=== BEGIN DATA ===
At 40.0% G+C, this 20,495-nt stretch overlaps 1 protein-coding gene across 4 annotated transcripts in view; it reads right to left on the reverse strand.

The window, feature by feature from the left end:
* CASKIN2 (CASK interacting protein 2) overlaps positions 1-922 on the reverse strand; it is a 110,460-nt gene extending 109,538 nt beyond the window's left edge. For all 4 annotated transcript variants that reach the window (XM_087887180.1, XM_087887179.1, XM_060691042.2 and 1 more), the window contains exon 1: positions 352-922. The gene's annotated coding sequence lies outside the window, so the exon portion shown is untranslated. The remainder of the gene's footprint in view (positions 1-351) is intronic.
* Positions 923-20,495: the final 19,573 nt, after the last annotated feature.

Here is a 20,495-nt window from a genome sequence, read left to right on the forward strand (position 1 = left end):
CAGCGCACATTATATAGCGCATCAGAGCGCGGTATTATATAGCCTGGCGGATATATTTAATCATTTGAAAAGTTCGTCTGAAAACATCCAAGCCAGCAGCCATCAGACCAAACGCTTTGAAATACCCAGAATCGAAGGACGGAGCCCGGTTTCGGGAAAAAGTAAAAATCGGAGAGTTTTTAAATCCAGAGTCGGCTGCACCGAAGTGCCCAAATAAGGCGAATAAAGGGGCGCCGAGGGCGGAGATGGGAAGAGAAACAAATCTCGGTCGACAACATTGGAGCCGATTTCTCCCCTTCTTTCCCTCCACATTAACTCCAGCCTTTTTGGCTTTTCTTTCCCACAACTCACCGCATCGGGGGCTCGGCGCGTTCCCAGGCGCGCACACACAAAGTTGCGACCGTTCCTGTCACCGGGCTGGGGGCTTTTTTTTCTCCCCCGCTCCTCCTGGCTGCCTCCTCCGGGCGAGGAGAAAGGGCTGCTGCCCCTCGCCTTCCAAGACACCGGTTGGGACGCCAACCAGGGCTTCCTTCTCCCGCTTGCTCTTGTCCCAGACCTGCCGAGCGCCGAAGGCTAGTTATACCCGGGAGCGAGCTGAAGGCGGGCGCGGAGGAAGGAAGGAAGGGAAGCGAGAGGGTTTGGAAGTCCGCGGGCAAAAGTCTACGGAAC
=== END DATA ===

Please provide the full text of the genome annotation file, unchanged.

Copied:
At 40.0% G+C, this 20,495-nt stretch overlaps 1 protein-coding gene across 4 annotated transcripts in view; it reads right to left on the reverse strand.

The window, feature by feature from the left end:
* CASKIN2 (CASK interacting protein 2) overlaps positions 1-922 on the reverse strand; it is a 110,460-nt gene extending 109,538 nt beyond the window's left edge. For all 4 annotated transcript variants that reach the window (XM_087887180.1, XM_087887179.1, XM_060691042.2 and 1 more), the window contains exon 1: positions 352-922. The gene's annotated coding sequence lies outside the window, so the exon portion shown is untranslated. The remainder of the gene's footprint in view (positions 1-351) is intronic.
* Positions 923-20,495: the final 19,573 nt, after the last annotated feature.

Here is a 20,495-nt window from a genome sequence, read left to right on the forward strand (position 1 = left end):
CAGCGCACATTATATAGCGCATCAGAGCGCGGTATTATATAGCCTGGCGGATATATTTAATCATTTGAAAAGTTCGTCTGAAAACATCCAAGCCAGCAGCCATCAGACCAAACGCTTTGAAATACCCAGAATCGAAGGACGGAGCCCGGTTTCGGGAAAAAGTAAAAATCGGAGAGTTTTTAAATCCAGAGTCGGCTGCACCGAAGTGCCCAAATAAGGCGAATAAAGGGGCGCCGAGGGCGGAGATGGGAAGAGAAACAAATCTCGGTCGACAACATTGGAGCCGATTTCTCCCCTTCTTTCCCTCCACATTAACTCCAGCCTTTTTGGCTTTTCTTTCCCACAACTCACCGCATCGGGGGCTCGGCGCGTTCCCAGGCGCGCACACACAAAGTTGCGACCGTTCCTGTCACCGGGCTGGGGGCTTTTTTTTCTCCCCCGCTCCTCCTGGCTGCCTCCTCCGGGCGAGGAGAAAGGGCTGCTGCCCCTCGCCTTCCAAGACACCGGTTGGGACGCCAACCAGGGCTTCCTTCTCCCGCTTGCTCTTGTCCCAGACCTGCCGAGCGCCGAAGGCTAGTTATACCCGGGAGCGAGCTGAAGGCGGGCGCGGAGGAAGGAAGGAAGGGAAGCGAGAGGGTTTGGAAGTCCGCGGGCAAAAGTCTACGGAAC